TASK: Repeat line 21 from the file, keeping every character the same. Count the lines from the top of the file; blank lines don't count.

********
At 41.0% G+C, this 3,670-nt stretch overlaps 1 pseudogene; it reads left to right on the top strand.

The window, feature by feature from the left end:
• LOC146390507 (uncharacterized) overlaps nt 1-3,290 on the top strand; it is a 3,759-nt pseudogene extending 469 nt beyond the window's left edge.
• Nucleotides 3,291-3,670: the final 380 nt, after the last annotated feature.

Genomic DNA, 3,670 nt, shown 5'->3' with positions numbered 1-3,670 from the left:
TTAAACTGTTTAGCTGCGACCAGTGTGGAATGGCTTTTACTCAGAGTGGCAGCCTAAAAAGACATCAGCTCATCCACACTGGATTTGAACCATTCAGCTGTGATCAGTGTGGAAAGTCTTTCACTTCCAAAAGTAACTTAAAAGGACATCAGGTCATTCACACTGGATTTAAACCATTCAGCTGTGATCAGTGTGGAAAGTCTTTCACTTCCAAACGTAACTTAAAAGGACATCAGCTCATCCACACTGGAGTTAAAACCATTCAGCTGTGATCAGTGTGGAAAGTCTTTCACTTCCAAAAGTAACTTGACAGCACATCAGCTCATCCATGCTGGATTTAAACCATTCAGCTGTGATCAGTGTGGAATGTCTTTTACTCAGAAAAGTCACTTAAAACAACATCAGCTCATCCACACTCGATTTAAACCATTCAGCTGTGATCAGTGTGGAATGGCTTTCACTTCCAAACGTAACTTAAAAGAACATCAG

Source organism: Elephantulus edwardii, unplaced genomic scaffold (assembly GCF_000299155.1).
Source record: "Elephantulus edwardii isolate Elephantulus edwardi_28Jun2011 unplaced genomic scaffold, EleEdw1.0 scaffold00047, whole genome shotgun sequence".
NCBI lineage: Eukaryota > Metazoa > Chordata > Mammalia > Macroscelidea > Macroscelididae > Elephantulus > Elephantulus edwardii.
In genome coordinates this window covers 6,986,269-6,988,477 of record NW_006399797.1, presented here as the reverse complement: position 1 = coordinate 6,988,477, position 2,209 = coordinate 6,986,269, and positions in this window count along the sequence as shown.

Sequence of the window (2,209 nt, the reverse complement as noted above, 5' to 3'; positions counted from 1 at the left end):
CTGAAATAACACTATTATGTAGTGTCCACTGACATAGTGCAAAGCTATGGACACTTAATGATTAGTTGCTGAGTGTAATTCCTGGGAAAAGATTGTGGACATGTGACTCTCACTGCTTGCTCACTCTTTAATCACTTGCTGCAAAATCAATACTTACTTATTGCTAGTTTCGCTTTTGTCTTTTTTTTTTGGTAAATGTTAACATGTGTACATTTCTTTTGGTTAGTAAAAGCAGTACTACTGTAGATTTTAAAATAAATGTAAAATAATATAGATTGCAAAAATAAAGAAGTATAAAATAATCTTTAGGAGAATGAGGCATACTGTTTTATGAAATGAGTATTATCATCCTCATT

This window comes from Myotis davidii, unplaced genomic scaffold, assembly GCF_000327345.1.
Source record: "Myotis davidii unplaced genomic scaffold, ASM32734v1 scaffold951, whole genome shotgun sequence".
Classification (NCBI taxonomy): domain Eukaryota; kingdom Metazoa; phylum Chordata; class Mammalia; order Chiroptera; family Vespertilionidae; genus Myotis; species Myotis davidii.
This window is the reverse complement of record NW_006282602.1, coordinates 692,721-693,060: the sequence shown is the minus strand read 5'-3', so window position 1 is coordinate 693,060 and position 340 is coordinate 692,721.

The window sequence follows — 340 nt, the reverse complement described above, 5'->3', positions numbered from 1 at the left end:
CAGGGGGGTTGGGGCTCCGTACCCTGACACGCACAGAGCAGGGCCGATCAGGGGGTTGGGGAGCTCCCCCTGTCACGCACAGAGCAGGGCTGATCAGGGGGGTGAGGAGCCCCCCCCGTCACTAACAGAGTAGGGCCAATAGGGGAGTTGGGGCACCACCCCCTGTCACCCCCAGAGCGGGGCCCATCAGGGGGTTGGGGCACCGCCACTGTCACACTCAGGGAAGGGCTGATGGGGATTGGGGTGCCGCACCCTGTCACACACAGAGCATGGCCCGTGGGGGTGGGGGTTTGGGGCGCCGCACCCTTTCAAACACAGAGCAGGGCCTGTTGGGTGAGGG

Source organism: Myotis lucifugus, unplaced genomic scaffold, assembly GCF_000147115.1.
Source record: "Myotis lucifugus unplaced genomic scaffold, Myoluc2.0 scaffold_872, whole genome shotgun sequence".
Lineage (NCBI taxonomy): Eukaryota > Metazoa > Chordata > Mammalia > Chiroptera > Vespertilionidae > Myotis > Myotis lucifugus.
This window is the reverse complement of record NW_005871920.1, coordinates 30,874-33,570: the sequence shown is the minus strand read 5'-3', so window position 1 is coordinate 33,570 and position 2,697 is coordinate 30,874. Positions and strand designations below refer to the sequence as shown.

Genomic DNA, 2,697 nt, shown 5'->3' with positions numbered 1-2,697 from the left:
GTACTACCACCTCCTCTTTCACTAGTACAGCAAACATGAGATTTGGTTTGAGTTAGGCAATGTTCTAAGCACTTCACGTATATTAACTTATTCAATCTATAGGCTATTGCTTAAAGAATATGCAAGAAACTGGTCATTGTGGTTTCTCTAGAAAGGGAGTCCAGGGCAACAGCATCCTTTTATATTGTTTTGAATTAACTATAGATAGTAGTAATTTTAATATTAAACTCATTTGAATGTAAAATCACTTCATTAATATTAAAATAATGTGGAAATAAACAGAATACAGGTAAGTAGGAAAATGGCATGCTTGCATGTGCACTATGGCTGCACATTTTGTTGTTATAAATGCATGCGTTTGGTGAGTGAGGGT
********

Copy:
Lineage (NCBI taxonomy): Eukaryota > Metazoa > Chordata > Mammalia > Chiroptera > Vespertilionidae > Myotis > Myotis lucifugus.